July 24, 2023

Making a case for government-run long term care insurance: NIA

It’s not something we are ever prepared for. But many Canadians find out the cost of long-term care can range into the thousands per month when something happens to a loved partner or parent. It’s a cost that few expect or plan for.

Those are some of the reasons why the National Institute on Ageing (NIA) is calling for a national long-term care insurance plan, reports The Toronto Star.

NIA’s Dr. Samir Sinha calls such a program “a necessary `social contract’ that will especially help GenXers, the eldest of whom are marching towards 60, and the massive cohort of millennials, who will start turning 50 in the early 2030s,” the newspaper reports.

More people are living paycheque to paycheque and so they aren’t really doing a great job saving for their retirement,” Sinha, who is also director of geriatrics at Sinai Health and University Health Network, tells The Star.

“And the biggest thing that can really threaten anyone’s retirement or how they live in retirement will be if they all of a sudden have long-term-care needs,” he adds.

Long-term care is defined by the NIA “not as the traditional nursing home depiction, but as a mix of supports or health care services from public or private care providers across a range of settings, including institutions, the community and individual homes.”

“Many will one day need extra help, with bathing or getting dressed; or from physiotherapists or occupational therapists. It’s not just the potential vulnerability of old age, many will be living with disabilities. Some coverage is provided currently by a patchwork of provincial systems across Canada, the paper said, but often expenses are paid by the individual, if they can afford it,” the article notes.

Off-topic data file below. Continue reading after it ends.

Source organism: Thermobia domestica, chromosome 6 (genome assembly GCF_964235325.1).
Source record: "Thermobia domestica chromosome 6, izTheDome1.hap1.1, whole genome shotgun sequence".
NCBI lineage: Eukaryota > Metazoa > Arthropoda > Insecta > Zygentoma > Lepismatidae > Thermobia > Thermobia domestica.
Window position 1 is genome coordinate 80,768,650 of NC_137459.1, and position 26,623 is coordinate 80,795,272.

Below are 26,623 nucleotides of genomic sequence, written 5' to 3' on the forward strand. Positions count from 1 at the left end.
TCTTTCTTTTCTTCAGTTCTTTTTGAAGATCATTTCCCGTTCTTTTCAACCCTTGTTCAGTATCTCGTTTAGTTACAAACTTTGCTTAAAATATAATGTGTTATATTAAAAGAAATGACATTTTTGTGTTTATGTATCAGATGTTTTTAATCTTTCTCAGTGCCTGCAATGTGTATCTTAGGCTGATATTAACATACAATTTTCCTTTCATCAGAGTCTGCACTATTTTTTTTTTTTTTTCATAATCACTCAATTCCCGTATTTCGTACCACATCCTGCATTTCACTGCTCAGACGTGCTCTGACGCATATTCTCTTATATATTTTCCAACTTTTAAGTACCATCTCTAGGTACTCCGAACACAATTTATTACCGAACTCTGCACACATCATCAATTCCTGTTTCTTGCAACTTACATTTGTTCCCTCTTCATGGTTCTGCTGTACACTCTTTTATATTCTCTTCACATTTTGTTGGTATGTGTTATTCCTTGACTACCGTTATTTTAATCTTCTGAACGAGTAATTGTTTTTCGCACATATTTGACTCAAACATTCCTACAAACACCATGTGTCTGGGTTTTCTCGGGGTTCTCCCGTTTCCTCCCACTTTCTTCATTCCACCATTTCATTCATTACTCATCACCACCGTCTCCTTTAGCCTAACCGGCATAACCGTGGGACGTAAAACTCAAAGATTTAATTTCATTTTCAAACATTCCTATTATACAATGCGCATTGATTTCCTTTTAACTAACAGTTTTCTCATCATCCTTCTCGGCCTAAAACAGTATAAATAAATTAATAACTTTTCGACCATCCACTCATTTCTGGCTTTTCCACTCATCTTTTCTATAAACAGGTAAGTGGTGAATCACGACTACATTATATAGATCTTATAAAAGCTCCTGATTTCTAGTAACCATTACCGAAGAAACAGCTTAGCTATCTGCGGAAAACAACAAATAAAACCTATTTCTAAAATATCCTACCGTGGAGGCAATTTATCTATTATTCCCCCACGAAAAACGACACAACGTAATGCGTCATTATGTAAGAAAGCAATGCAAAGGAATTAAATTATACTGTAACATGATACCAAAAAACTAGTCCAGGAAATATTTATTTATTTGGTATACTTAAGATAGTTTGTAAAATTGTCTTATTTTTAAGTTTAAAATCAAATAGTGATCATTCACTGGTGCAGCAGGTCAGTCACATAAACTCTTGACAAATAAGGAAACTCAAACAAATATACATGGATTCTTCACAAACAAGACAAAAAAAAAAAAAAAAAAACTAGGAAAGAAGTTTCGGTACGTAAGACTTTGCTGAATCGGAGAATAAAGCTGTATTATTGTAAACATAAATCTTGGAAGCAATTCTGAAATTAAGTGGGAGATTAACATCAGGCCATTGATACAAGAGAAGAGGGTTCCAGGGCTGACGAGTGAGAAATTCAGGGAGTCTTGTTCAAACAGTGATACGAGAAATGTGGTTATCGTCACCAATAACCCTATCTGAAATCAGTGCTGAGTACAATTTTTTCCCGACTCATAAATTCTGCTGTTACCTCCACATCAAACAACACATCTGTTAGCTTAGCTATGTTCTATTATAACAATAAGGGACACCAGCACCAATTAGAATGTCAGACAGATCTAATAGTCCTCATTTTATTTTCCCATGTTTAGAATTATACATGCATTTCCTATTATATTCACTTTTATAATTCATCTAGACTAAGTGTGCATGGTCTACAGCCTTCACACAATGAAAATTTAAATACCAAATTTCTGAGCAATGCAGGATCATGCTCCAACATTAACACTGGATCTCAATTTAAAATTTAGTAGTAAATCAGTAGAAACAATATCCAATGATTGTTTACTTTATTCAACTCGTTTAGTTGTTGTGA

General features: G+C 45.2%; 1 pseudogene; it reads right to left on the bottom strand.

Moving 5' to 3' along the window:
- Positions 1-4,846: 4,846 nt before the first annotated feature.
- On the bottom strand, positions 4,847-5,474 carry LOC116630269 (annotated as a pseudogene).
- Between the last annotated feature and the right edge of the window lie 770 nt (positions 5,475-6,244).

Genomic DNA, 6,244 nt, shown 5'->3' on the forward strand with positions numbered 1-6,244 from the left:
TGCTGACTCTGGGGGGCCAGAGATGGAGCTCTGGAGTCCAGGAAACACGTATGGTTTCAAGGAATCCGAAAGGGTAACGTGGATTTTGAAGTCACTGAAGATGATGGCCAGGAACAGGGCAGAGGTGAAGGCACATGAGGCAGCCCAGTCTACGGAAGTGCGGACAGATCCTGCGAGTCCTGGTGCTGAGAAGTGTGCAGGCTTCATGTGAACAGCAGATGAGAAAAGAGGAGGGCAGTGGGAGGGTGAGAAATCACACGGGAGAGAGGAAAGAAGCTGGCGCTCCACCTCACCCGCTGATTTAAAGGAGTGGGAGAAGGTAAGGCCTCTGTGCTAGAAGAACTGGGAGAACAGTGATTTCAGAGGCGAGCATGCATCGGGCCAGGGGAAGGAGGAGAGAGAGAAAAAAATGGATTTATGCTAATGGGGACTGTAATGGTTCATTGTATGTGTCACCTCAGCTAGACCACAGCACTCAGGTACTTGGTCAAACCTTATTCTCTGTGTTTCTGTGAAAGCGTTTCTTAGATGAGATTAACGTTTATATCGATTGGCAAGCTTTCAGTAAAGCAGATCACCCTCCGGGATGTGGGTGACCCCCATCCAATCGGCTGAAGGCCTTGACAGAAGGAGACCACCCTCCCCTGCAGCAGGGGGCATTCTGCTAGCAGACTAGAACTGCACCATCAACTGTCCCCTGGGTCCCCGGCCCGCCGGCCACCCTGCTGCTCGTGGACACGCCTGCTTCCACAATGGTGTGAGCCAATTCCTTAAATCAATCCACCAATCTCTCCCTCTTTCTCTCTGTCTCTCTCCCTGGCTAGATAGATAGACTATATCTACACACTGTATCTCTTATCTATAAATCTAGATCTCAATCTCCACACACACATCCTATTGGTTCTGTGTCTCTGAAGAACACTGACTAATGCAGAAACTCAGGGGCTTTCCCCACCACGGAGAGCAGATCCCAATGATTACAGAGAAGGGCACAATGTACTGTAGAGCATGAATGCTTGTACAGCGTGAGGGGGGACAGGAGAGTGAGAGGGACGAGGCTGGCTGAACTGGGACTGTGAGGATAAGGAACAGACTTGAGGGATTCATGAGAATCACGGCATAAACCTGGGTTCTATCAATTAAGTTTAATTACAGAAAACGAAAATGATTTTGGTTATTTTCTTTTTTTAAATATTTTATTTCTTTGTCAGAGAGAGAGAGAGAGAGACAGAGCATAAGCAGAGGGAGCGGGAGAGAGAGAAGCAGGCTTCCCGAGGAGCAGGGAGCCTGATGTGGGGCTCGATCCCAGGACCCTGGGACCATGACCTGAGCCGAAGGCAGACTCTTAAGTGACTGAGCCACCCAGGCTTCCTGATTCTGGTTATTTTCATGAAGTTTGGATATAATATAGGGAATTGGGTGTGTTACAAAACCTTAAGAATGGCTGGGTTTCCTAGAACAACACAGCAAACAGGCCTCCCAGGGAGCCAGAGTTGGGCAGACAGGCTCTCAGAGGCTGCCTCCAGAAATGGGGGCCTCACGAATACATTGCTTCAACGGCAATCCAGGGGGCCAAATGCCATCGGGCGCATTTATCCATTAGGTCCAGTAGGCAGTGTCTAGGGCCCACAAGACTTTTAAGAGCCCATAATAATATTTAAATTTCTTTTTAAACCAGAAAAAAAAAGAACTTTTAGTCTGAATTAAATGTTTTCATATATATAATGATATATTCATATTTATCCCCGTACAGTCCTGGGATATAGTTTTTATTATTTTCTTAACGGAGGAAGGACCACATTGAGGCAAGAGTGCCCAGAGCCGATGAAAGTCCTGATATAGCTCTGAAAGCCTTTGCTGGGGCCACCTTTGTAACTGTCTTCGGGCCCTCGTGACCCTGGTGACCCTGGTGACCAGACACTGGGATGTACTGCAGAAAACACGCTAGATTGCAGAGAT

Often, the article reports, people think they can look after an elder family member on their own. This is harder than it may sound, states York University’s Pat Armstrong in the article.

“The assumption that care will be provided by family, especially women, often leads to an unhappy awakening, given that many caregivers are not qualified to provide the support needed,” the article notes.

“It takes medical training that many don’t have, whether it’s looking after a partner with dementia or a chronic disease,” the article continues.

“It’s especially the case now when you have people with catheters and kidney failure and all kinds of other equipment they go home with,” Armstrong tells The Star. “That requires an incredible amount of training and skill. And the recognition that those skills mean you have to pay for them.”

The article notes that Germany, Japan, the Netherlands, Taiwan and the US state of Washington all provide state-run long-term care insurance programs for citizens.

Without any state insurance program, we face some rather dizzying costs, the article reports.

“In nursing homes… co-payment fees cost more than $33,000 a year for a private room and $28,000 for a semi-private room. In-home services, the paper said, can range from $1,000 to $3,500 dollars per month while the cost of complex home care in Ontario can cost as much as $25,000 a month.”

It will be interesting to see if any levels of government in Canada explore this idea, particularly given the fact that the NIA predicts that one quarter of Canadians will be over 65 by 2030 and by 2048, the eldest GenXers will be in their 80s.

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Written by Martin Biefer

Martin Biefer is Senior Pension Writer at Avery & Kerr Communications in Nepean, Ontario. A veteran reporter, editor and pension communicator, he’s now a freelancer. Interests include golf, line dancing and classic rock, and playing guitar. Got a story idea? Let Martin know via LinkedIn.

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